Title:Myxosporean infections of common carp (Cyprinus carpio)
Braun, Susanne Daniela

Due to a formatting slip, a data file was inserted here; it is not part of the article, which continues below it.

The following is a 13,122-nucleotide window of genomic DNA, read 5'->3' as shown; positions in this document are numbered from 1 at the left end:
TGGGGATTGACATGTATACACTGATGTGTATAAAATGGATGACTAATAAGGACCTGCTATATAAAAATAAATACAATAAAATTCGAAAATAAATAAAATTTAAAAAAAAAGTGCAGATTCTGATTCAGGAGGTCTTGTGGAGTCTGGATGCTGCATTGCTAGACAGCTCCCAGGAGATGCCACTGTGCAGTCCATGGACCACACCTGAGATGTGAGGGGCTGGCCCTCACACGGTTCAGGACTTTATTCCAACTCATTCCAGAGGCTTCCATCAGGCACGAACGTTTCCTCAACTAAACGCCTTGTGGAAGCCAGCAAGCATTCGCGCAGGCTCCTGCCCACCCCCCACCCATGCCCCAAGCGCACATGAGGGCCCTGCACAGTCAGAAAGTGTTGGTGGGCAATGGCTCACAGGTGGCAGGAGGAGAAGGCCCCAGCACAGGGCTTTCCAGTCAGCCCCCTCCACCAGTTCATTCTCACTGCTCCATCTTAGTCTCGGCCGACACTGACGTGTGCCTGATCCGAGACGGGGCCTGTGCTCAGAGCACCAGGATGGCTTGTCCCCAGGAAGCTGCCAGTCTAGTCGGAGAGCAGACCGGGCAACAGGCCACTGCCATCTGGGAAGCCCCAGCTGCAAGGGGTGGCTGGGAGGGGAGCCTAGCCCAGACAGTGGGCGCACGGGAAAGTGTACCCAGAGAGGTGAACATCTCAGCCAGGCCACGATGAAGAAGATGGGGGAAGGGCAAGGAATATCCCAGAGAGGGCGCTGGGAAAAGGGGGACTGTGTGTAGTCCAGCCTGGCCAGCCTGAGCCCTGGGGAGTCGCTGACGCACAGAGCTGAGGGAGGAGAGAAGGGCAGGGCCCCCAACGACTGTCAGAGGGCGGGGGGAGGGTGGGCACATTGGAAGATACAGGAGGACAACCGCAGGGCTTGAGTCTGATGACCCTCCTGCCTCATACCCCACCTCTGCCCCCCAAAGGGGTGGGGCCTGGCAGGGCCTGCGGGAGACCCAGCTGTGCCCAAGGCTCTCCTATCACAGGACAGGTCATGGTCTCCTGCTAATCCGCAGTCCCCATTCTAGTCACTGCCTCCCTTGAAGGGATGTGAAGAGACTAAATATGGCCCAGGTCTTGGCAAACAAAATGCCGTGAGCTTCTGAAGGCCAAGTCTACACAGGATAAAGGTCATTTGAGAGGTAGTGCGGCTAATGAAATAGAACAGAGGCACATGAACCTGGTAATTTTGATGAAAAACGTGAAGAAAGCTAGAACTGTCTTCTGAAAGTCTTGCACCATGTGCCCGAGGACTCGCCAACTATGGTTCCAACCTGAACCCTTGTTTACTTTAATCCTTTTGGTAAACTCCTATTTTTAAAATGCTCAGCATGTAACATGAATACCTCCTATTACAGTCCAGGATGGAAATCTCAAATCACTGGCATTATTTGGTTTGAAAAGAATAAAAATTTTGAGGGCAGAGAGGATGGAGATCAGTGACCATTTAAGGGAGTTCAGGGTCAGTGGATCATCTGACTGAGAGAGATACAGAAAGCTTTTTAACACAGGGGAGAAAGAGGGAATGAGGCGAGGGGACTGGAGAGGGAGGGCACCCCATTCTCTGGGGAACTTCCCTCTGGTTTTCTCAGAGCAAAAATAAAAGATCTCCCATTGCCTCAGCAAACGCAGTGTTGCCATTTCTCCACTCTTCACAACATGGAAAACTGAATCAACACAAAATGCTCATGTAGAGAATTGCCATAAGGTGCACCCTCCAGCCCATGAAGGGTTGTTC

Myxosporean infections in common carp (Cyprinus carpio) are responsible for a wide range of pathological findings and are well-known to cause heavy economical losses in the main carp producing countries in Europe and Asia. The complex two-host life cycle of myxosporean parasites obligatory relies on an invertebrate final host, typically an aquatic annelid worm and a vertebrate intermediate host, usually a fish. Each host type sheds a rather resistant infectious spore with a unique morphology. From a veterinary point of view, the intrapiscine development is most relevant. Actively or passively migrating presporogonic stages may obstruct fine capillaries in various organs and sporogony typically leads to large intra- or intercellular parasitic proliferation, the so-called plasmodia, which inflict a massive mechanical pressure before they eventually rupture, causing further tissue damage. The released myxospores may then trigger local or distant cellular host reactions, while others are shed to the environment. In this Diploma thesis, the author reviews the available literature to give an introduction to the pathological and parasitological dynamics of myxosporean infections in common carp. Furthermore, this thesis draws attention to seven clinicopathologically relevant myxosporean infections, their recognition, diagnosis, as well as prevention and treatment options. As an active member of the Fish Pathology and Parasitology research team, the author additionally worked on a series of field- and laboratory experiments aiming to identify and propagate myxosporeans obtained from a natural water body in Hungary. The author collected suitable invertebrate hosts from Kis-Balaton Resevoir, kept and checked them for released infective actinospore stages, identified the latter through a microscope, documented her findings photographically, obtained specimens for fish experimental infections, dissected the exposed Cyprinus carpio regularly and preserved samples for further PCR analysis. As a result, the neoactinomyxum type actinospores obtained from one oligochaete (B. sowerbyi) specimen successfully infected three SPF common carp fingerlings and the few consequently detected myxospores served as evidence for a successful intrapiscine development. They were identified as Thelohanellus sp. and later on, molecular data confirmed a putative new species.